Legal Question in Business Law in Colorado

Hello,

I have somewhat of an unusual question. It is a business related question. Here it goes:

I have a friend that owns a company. I have been running this company for this friend now for almost 3 years (pretty much doing anything and everything). We have just created a new company where my friend pretty much invested all of the capital for this company(website - online business). My friend pay's regular monthly advertising and marketing fees to bring in business through google.

I am trying to see if I can somehow become part owner of this company. I cannot really invest a lot of capital into the company, but I can invest time. So basically, I can invest a bit of capital (I will invest more as we start growing) and I can also invest my time. My boss is worried that we will not have anyway possible to track and see if some deals and conversions have come in through my efforts. Meaning, we're not sure how to really do this as the company will end up having a stronger presence online as time goes by. So how can we calculate my time and small capital investment in helping to grow the company into what he has already done.

Somewhat of a complex situation, how would we formulate a business plan for this? Who would I talk to about this (lawyers etc...)? Any and all help is appreciated,

Thanks,

D

Asked on 8/07/13, 1:20 pm

1 Answer from Attorneys

Robert Murillo Mosaic Legal Partners LLC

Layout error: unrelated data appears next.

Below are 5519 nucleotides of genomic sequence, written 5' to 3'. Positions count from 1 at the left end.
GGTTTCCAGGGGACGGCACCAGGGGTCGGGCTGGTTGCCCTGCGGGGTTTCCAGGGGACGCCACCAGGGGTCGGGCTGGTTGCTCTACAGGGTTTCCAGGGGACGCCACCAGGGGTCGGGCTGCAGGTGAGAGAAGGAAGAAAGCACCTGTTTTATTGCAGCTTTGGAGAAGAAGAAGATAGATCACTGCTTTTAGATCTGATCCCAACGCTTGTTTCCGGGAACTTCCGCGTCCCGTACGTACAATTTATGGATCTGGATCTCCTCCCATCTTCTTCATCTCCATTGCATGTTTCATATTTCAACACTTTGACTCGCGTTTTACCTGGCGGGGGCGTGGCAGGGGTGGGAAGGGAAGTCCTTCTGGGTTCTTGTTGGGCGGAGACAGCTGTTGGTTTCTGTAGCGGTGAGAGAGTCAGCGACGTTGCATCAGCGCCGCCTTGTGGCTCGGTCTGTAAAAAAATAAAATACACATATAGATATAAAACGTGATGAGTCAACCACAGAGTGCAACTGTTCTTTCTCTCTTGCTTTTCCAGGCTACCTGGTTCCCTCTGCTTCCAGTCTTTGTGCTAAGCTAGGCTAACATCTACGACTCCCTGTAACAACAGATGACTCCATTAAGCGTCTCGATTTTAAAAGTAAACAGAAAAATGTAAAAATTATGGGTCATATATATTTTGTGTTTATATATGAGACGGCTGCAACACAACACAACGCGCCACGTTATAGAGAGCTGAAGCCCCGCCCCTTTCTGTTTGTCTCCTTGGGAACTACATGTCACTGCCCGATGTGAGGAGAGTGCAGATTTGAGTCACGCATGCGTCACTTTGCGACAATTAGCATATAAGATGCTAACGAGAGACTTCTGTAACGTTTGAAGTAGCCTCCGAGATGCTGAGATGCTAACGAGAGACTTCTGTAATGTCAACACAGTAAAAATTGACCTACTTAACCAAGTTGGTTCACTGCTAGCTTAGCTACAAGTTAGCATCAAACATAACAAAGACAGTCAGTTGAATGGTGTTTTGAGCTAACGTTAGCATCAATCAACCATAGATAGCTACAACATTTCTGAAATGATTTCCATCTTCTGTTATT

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You don't formulate a business plan. You have a written operating, shareholder, or joint venture agreement that provides for the terms of your participation and your equity and related rights. You absolutely need a business attorney to draft the agreement as this is critical. As to your equity, I normally structure these kinds of arrangements using a dynamic equity split which means the equity amount would vary as the business progresses. This also allows for reductions in equity if things are not done. It is complicated and that is why a business attorney and a written agreement is needed. Doing business with another person without a clear agreement is always a mistake. That mistake can be catastrophic depending on what happens down the road.

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Answered on 8/07/13, 1:47 pm

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